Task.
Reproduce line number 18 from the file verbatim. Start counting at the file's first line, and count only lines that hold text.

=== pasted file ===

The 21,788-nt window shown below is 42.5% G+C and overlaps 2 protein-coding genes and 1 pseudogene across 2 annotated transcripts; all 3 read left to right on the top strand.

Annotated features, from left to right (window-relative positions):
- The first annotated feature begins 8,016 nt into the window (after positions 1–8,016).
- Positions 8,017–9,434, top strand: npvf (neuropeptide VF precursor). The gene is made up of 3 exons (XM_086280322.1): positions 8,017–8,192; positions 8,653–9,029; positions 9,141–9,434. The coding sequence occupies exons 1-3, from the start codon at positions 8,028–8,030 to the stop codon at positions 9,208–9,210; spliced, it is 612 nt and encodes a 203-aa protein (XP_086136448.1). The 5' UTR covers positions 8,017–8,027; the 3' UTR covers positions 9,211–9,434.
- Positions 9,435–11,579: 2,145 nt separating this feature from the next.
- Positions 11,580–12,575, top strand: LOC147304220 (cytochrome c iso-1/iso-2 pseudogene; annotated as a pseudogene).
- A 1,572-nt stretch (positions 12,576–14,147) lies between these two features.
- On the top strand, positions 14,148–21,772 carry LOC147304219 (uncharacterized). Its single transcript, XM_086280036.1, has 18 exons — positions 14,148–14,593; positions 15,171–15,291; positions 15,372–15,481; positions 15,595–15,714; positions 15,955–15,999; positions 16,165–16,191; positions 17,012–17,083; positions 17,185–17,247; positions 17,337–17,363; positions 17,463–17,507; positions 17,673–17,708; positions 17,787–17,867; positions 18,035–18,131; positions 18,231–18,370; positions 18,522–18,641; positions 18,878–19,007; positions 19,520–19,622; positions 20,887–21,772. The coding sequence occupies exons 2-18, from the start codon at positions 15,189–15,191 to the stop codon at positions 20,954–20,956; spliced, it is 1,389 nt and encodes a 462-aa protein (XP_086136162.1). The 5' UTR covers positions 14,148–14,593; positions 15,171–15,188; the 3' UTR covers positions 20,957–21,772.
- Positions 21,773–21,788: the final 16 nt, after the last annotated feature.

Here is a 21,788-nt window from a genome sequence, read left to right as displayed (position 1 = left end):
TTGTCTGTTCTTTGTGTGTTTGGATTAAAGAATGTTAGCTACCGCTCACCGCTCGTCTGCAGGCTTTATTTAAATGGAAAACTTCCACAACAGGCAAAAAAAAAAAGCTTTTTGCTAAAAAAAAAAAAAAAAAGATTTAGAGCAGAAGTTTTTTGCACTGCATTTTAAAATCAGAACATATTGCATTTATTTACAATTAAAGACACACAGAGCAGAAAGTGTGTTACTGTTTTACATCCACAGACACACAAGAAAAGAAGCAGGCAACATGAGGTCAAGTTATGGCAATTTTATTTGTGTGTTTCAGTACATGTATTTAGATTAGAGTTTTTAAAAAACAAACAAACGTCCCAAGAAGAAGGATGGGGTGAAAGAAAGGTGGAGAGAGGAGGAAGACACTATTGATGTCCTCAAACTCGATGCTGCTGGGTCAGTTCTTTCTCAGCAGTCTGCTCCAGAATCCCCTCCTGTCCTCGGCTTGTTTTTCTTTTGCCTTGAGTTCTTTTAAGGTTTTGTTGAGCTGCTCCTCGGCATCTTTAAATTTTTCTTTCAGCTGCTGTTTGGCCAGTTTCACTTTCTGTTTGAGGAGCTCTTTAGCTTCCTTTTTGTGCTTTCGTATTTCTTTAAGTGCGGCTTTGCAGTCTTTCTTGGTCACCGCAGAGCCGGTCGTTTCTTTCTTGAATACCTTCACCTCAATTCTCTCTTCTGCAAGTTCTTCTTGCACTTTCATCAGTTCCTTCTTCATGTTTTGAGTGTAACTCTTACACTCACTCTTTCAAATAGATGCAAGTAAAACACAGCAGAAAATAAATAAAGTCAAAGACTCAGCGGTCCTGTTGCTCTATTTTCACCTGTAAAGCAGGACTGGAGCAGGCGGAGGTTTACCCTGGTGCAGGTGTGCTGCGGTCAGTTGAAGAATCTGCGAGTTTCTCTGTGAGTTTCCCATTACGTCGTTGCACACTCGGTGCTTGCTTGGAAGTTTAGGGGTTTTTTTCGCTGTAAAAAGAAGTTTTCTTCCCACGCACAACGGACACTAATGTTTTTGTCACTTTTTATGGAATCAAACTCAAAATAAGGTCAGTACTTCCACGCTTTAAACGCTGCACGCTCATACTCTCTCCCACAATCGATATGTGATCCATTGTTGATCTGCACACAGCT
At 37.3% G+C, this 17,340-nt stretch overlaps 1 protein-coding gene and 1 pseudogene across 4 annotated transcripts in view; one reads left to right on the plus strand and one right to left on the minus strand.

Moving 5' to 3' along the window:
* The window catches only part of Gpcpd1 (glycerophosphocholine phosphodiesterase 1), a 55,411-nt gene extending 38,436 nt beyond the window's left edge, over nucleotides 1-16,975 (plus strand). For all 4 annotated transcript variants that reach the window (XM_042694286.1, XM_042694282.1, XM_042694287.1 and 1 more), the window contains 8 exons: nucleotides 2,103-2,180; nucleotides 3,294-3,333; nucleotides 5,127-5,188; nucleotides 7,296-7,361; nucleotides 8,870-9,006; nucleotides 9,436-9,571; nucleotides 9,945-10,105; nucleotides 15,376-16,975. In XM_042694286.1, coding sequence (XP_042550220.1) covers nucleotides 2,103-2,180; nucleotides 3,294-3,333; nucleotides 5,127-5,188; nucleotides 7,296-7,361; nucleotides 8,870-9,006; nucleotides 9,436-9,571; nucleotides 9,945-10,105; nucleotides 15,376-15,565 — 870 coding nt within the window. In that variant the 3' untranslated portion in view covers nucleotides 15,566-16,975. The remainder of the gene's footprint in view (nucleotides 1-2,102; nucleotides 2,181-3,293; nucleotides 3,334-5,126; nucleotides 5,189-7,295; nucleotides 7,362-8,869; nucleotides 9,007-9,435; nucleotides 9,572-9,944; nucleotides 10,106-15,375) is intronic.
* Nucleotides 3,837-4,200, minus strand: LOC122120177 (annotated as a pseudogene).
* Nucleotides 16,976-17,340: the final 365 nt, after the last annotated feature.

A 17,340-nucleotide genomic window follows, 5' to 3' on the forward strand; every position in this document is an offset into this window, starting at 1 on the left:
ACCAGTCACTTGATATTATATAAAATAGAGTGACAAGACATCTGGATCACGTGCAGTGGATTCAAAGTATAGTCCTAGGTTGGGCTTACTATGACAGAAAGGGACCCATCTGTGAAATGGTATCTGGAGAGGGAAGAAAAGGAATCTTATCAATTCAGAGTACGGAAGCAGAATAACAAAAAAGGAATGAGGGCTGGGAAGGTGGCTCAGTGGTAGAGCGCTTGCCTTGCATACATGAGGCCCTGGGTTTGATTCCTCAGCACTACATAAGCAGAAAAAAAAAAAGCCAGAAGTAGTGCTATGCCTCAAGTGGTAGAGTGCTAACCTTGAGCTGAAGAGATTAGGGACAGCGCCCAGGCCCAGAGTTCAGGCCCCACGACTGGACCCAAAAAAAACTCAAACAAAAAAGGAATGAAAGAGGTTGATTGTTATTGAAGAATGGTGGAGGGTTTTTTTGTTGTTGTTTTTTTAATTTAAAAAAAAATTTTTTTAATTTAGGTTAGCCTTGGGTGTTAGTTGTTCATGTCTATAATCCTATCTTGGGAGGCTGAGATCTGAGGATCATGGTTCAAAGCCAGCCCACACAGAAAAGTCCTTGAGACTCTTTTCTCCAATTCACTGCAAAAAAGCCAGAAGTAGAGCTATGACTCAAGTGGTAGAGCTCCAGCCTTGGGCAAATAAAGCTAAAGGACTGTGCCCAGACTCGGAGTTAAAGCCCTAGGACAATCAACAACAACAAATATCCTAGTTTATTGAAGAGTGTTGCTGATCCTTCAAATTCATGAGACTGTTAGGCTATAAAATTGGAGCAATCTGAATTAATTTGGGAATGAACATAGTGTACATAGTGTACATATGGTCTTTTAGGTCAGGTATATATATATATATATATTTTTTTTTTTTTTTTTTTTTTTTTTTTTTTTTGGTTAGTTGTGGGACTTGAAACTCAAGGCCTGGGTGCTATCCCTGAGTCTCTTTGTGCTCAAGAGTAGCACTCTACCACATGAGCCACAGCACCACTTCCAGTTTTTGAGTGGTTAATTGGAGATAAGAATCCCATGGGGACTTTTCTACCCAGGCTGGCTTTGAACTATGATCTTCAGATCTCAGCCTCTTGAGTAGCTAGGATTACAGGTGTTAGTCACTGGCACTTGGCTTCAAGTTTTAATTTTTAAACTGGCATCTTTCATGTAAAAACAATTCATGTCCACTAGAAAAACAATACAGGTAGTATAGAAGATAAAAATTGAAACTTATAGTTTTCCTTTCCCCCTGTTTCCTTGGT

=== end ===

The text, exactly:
ACCAGTCACTTGATATTATATAAAATAGAGTGACAAGACATCTGGATCACGTGCAGTGGATTCAAAGTATAGTCCTAGGTTGGGCTTACTATGACAGAAAGGGACCCATCTGTGAAATGGTATCTGGAGAGGGAAGAAAAGGAATCTTATCAATTCAGAGTACGGAAGCAGAATAACAAAAAAGGAATGAGGGCTGGGAAGGTGGCTCAGTGGTAGAGCGCTTGCCTTGCATACATGAGGCCCTGGGTTTGATTCCTCAGCACTACATAAGCAGAAAAAAAAAAAGCCAGAAGTAGTGCTATGCCTCAAGTGGTAGAGTGCTAACCTTGAGCTGAAGAGATTAGGGACAGCGCCCAGGCCCAGAGTTCAGGCCCCACGACTGGACCCAAAAAAAACTCAAACAAAAAAGGAATGAAAGAGGTTGATTGTTATTGAAGAATGGTGGAGGGTTTTTTTGTTGTTGTTTTTTTAATTTAAAAAAAAATTTTTTTAATTTAGGTTAGCCTTGGGTGTTAGTTGTTCATGTCTATAATCCTATCTTGGGAGGCTGAGATCTGAGGATCATGGTTCAAAGCCAGCCCACACAGAAAAGTCCTTGAGACTCTTTTCTCCAATTCACTGCAAAAAAGCCAGAAGTAGAGCTATGACTCAAGTGGTAGAGCTCCAGCCTTGGGCAAATAAAGCTAAAGGACTGTGCCCAGACTCGGAGTTAAAGCCCTAGGACAATCAACAACAACAAATATCCTAGTTTATTGAAGAGTGTTGCTGATCCTTCAAATTCATGAGACTGTTAGGCTATAAAATTGGAGCAATCTGAATTAATTTGGGAATGAACATAGTGTACATAGTGTACATATGGTCTTTTAGGTCAGGTATATATATATATATATATTTTTTTTTTTTTTTTTTTTTTTTTTTTTTTTTGGTTAGTTGTGGGACTTGAAACTCAAGGCCTGGGTGCTATCCCTGAGTCTCTTTGTGCTCAAGAGTAGCACTCTACCACATGAGCCACAGCACCACTTCCAGTTTTTGAGTGGTTAATTGGAGATAAGAATCCCATGGGGACTTTTCTACCCAGGCTGGCTTTGAACTATGATCTTCAGATCTCAGCCTCTTGAGTAGCTAGGATTACAGGTGTTAGTCACTGGCACTTGGCTTCAAGTTTTAATTTTTAAACTGGCATCTTTCATGTAAAAACAATTCATGTCCACTAGAAAAACAATACAGGTAGTATAGAAGATAAAAATTGAAACTTATAGTTTTCCTTTCCCCCTGTTTCCTTGGT